Comments on JDD's book [Geology (1849)]. Is sending copies of various geological papers. Their agreements and differences on coral reefs, volcanic geology, denudation, and subsidence.
Comments on Robert Chambers' book [Ancient sea-margins (1848)].
Asks to borrow cirripede specimens.
Down Farnborough Kent
My dear Sir
I have not for some years been so much pleased, as I have just been by reading your most able discussion on coral-reefs.— I thank you most sincerely for the very honourable mention you make of me.— This day I heard that the Atlas has arrived & this completes your munificent present to me.— I have not yet come to the chapter on subsidence, & in that I fancy we shall disagree, but in the descriptive part, our agreement has been eminently satisfactory to me, & far more than I ever ventured to anticipate.— I consider that now the subsidence theory is established.—
I have read about half through the descriptive part of the volcanic Geology (last night
I ascended the peaks of Tahiti with you, & what I saw in my short excursion was
most vividly brought before me by your descriptions) & have been most deeply
interested by it: your observations on the Sandwich craters strike me as the most
important & original of any that I have read for a long time. Now that I have
read you, I believe I saw at the Galapagos, at a distance, instances of those most
curious fissures of eruption. There are many points of resemblance between the Galapagos
& Sandwich is
I have been endeavouring to get the papers &c, which you want. I have procured
the 4 first Parts of Thompson Researches; the
If you look over my Geolog. Instructions, you will be amused to see that I urge attention to several points, which you have elaborately discussed. I lately read a paper of your's on Chambers' book & was interested by it— I really believe that facts of the order described by Chambers, occur in S. America, which I have described in my Geolog. Volume. This leads me to ask you, (as I cannot doubt that you will have much Geolog. weight in N. America) to look to a discussion at p. 135 in that volume, on the importance of subsidence to the formation of deposits, which are to last to a distant age. This view strikes me as of some importance.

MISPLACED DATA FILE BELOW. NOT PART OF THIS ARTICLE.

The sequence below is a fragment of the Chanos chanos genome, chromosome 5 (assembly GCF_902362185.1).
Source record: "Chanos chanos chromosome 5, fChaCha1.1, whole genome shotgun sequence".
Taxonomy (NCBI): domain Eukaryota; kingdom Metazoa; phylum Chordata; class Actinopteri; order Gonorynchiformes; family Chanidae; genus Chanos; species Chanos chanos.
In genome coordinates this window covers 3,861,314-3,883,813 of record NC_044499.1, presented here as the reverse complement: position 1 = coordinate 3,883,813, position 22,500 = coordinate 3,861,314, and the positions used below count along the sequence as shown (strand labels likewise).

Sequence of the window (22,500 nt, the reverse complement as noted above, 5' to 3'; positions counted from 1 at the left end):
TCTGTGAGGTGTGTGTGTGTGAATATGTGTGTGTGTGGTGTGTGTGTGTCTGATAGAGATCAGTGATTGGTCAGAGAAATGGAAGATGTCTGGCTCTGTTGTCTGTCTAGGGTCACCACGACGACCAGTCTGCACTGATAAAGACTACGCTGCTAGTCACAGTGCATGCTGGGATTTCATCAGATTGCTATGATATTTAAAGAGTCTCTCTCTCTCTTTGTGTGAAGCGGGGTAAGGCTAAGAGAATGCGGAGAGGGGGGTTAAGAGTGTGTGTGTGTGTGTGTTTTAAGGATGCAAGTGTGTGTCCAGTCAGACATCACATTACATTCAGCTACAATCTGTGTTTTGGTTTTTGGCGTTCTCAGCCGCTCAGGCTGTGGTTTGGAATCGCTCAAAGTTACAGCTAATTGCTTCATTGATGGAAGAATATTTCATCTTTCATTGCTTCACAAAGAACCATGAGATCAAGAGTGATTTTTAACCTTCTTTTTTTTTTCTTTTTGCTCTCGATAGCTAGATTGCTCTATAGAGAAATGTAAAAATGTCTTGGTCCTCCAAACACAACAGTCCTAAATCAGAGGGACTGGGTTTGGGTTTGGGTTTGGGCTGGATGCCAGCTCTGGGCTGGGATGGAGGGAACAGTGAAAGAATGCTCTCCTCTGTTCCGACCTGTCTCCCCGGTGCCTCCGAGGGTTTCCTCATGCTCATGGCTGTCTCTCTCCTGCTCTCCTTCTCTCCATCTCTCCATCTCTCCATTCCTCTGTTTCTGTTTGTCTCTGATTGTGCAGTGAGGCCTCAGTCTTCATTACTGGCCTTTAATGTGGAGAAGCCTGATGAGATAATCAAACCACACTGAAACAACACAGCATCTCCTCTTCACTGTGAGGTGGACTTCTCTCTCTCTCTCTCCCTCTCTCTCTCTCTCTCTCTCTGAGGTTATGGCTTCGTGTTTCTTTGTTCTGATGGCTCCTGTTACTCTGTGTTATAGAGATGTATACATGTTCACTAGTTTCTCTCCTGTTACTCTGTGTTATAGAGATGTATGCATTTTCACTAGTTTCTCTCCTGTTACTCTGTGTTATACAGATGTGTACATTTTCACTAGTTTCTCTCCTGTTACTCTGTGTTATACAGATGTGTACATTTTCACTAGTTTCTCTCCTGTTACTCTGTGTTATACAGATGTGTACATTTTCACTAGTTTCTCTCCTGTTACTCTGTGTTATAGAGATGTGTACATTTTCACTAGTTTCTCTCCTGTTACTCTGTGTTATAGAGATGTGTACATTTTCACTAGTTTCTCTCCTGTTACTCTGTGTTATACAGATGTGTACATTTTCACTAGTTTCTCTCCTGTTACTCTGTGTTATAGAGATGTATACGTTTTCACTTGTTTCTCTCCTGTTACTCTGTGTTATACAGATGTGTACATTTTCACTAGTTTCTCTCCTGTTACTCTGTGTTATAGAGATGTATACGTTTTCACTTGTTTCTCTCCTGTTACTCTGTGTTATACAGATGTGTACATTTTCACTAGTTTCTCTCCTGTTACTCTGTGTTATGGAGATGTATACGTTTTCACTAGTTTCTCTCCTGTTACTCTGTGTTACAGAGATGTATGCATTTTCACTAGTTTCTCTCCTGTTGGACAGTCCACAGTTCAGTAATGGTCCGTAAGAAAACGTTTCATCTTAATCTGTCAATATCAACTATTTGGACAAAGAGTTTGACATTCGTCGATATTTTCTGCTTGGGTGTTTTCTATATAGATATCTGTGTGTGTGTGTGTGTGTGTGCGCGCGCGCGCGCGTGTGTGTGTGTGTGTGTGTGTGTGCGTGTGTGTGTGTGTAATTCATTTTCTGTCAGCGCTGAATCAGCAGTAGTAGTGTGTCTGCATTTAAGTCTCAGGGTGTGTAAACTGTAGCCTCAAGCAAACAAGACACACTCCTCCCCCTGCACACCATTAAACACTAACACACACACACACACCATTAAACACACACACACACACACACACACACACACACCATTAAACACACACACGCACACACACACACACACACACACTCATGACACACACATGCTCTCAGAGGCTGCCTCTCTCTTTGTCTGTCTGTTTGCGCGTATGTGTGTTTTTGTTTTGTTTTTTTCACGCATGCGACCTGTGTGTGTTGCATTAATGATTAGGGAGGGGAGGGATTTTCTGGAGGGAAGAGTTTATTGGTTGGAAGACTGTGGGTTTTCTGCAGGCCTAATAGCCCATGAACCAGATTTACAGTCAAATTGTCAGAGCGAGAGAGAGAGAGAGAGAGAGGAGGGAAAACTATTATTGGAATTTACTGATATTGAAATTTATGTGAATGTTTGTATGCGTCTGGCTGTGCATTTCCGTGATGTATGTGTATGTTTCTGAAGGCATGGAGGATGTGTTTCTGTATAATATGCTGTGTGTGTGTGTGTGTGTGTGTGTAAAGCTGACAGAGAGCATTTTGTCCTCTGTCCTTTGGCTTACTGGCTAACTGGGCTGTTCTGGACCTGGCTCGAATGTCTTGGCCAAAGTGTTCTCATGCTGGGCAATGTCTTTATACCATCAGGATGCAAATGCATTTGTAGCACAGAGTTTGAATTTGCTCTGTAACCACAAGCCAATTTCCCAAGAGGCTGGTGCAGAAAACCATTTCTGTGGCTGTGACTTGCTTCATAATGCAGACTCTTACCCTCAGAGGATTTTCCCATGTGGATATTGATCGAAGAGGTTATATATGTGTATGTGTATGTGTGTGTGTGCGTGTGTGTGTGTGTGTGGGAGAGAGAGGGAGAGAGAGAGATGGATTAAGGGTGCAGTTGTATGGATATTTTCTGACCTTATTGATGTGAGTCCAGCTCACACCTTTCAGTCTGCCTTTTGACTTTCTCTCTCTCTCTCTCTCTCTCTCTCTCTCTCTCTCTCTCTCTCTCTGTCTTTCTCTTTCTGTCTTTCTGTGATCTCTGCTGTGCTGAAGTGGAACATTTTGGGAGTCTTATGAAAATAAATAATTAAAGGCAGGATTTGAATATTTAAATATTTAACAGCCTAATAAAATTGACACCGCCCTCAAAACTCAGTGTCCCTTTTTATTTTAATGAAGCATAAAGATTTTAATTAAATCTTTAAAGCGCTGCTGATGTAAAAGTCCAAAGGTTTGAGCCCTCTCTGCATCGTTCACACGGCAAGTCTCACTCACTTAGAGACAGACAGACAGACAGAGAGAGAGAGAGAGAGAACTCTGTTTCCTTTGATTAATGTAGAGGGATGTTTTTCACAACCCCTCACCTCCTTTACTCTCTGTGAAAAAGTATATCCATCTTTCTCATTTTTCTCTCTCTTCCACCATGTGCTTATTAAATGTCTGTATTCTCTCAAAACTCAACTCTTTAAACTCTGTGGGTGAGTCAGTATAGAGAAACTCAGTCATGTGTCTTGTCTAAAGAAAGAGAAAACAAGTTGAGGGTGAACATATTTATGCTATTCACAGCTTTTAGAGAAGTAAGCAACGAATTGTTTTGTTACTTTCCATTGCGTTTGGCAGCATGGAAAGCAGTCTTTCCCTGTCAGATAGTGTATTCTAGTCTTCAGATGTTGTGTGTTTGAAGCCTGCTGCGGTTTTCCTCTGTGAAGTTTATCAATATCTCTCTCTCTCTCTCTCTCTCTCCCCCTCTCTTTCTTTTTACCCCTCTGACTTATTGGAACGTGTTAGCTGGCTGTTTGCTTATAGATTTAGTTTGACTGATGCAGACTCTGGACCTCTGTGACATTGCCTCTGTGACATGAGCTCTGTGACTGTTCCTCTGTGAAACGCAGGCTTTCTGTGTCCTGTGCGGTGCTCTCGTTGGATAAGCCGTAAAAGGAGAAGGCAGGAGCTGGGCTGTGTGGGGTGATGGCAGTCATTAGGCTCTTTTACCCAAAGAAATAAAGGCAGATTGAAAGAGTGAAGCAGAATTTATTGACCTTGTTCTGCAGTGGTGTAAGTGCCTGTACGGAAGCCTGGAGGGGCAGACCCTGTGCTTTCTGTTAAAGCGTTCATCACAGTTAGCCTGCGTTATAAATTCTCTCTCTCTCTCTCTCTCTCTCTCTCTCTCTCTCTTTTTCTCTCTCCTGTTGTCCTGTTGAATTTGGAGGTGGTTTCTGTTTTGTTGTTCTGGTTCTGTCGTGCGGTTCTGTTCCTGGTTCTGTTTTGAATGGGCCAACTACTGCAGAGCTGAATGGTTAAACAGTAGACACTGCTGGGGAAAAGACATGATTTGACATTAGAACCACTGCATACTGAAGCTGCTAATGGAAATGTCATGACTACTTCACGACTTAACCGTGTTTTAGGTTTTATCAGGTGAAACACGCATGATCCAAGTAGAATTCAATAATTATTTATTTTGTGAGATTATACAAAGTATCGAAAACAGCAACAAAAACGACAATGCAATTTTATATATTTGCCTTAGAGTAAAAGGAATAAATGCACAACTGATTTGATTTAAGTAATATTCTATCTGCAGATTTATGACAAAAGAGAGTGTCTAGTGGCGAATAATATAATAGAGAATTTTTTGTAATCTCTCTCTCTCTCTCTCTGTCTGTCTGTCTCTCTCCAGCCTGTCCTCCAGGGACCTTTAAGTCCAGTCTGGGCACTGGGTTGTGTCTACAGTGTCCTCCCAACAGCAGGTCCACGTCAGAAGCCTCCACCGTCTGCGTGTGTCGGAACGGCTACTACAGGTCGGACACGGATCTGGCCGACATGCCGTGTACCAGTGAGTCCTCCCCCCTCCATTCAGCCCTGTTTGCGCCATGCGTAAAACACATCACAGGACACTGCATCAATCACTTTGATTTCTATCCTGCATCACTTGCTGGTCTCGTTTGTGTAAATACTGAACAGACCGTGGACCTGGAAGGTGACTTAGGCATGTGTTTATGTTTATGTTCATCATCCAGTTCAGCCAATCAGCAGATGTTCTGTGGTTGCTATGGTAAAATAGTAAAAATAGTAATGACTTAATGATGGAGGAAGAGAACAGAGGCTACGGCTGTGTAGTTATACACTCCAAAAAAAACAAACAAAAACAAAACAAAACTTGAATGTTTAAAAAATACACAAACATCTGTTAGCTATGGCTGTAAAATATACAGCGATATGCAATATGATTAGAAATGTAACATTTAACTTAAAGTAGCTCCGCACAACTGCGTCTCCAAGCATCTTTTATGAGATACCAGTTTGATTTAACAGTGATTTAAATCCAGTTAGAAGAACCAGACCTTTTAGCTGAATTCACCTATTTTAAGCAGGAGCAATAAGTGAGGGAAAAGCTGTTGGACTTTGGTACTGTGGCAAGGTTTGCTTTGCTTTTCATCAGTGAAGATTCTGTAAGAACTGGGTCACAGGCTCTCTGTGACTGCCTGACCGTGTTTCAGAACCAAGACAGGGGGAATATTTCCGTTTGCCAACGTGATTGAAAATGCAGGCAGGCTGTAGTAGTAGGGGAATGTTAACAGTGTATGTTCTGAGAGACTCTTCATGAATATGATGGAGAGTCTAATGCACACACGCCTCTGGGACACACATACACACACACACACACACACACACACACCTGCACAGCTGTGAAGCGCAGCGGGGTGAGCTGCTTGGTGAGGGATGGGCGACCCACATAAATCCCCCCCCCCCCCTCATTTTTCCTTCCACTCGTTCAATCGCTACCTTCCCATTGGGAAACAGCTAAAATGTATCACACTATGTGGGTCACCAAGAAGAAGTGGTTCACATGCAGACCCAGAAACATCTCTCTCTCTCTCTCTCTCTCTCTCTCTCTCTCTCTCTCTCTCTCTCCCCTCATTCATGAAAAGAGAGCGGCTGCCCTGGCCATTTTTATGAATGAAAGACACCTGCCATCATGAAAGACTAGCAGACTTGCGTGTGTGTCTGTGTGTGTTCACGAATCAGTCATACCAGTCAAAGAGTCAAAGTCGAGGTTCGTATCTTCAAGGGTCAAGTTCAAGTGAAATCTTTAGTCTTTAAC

When I meet a very goodnatured man, I have that degree of badness of disposition in me,
that I always endeavour to take advantage of him: therefore I am going to mention some
desiderata, which if you can supply I shall be very grateful, but if not
no answer will be required. I want much a specimen of Coronula denticulata of
Say on the Kings Crab of U. States.— I
especially want any species of the genus Scalpellum (of course I w
Do you know any Crustacean which bores in calcareous rocks or shells? Do you know any crust, whose oviducts open at or near the antennæ? Did you discover where the ovaria are situated in Phyllosoma? Lastly can you tell me whether any list has been published of the plants found on Elevated coral islands; or could you procure me such a list.— Now can you forgive me asking you all these questions; please observe, that I beg you not to answer, without you can inform me on these points (which I well know is not likely) or help me with respect to above specimens.—